“Bottom line: There’s always money available; it’s just a question of price.” Mark Dotzour, chief economist, Real Estate Center at Texas A&M University: “The Office of the Comptroller of the Currency is turning up the heat on banks of all sizes all over the U.S. to reduce their lending exposure to every aspect of commercial real estate. Credit for homebuilders and subdivision developers will be even more hard to come by in 2010 than it was in 2009.

“A sizable default in commercial real estate mortgages on properties all over America is inevitable. Prices nationally have fallen somewhere between 30 and 40 percent. Most properties purchased in 2006 and 2007 had way too much leverage, and now the values are well below the mortgage amount.” Jack Eimer, president, Central Region, Transwestern:“It’s interesting to me that many people in our industry forecast recovery of our commercial real estate sector beginning as early as mid-2010. These same professionals will quickly agree that the dynamics of this recession are significantly worse than the late ’80s and early ’90s. Do we forget that we suffered through six to seven years of malaise before we experienced a recovery?

“With property values already decreasing 30 percent to 35 percent from 2007 highs and net income continuing to be hammered by rising unemployment, a significant portion of this debt will have to be recapitalized with new debt. Where is it coming from?” Jack Crews, managing director, Capital Markets Group Jones Lang LaSalle: “We expect new equity raises to continue for the next few years as investors work to get back in the game on assets that have had their values adjusted to the new underwriting and economic conditions. Private investors, directly or through broker dealer networks, lead the efforts to date. “Additionally, real estate investment trusts have raised some $16 billion through secondary offerings in 2009 and are positioned well to take advantage of a market where cash will be king.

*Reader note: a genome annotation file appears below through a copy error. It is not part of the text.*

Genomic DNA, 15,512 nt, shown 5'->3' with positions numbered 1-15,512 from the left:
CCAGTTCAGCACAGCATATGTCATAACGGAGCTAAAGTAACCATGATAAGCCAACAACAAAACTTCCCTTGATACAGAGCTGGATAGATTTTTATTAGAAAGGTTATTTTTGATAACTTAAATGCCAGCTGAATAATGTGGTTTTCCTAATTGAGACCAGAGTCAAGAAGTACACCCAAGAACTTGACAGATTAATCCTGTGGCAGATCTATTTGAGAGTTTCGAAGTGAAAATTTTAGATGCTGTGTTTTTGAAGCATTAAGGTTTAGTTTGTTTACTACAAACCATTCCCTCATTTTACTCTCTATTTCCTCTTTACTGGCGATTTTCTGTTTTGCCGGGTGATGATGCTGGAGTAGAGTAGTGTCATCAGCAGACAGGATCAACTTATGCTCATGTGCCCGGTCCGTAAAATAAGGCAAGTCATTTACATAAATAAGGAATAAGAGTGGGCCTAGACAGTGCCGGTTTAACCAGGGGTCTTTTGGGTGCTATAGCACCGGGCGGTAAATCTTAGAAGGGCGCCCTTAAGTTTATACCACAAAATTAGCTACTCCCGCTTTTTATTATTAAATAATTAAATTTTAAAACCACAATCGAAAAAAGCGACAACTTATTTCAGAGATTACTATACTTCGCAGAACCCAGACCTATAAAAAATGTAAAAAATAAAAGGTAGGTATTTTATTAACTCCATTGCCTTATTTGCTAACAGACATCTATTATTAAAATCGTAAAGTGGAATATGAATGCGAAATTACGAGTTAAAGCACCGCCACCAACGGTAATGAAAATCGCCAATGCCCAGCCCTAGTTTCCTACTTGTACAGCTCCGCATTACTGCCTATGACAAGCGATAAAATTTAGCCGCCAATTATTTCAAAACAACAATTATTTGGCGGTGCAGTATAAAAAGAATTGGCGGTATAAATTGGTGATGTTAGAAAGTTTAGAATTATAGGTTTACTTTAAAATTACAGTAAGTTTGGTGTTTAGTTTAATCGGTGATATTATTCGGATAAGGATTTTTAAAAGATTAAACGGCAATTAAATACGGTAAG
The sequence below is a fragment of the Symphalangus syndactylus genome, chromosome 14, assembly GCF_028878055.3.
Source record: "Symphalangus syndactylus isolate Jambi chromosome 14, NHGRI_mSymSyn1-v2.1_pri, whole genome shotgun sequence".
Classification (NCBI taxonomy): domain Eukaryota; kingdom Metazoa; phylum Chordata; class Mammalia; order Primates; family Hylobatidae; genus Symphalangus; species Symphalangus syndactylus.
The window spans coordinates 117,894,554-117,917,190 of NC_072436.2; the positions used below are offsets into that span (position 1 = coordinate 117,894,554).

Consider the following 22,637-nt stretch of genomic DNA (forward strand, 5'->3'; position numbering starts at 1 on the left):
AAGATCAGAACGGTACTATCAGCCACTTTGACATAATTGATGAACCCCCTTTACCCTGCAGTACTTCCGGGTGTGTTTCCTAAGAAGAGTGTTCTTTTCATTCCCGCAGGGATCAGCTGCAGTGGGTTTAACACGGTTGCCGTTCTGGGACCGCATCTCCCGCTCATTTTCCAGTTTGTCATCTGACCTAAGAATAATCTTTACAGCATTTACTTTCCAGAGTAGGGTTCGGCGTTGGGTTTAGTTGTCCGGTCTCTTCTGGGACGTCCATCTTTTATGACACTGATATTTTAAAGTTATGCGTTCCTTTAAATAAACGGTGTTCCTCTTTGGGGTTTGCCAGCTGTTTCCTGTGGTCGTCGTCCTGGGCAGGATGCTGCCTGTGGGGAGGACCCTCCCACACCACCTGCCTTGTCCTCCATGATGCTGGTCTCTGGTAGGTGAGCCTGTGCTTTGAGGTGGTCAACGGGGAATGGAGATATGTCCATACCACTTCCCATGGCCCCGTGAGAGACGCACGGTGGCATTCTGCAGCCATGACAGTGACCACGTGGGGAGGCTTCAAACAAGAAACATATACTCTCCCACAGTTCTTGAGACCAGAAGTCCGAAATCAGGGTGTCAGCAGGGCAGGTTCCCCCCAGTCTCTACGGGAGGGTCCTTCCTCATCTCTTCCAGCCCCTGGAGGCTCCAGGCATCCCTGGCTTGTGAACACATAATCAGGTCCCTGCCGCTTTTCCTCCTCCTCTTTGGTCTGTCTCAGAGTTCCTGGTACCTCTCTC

“Debt is still limited to better-quality assets and borrowers. We do not expect traditional life insurance company lenders to come back quickly and with a lot of debt, but we do expect them to come back. Commercial mortgage-backed securities providers will come back slowly and at a much smaller size as the overall financial markets rebound on Wall Street.” Mark D. Gibson, executive managing director, Holliday Fenoglio Fowler LP: “In terms of capital in general, there is abundant capital in both the equity and debt markets for assets which meet the buyer and lender underwriting. However, the real lack in commercial real estate is not capital but product; i.e., assets to sell or to lend against. “We are forecasting continued monetary defaults and therefore more product coming to market over the next eight quarters, and we believe there is adequate capital to absorb same. “The capital markets have healed, there is ample liquidity for well underwritten assets but a shortage of product. And finally net operating incomes will be declining over the next two years or until job growth emerges.”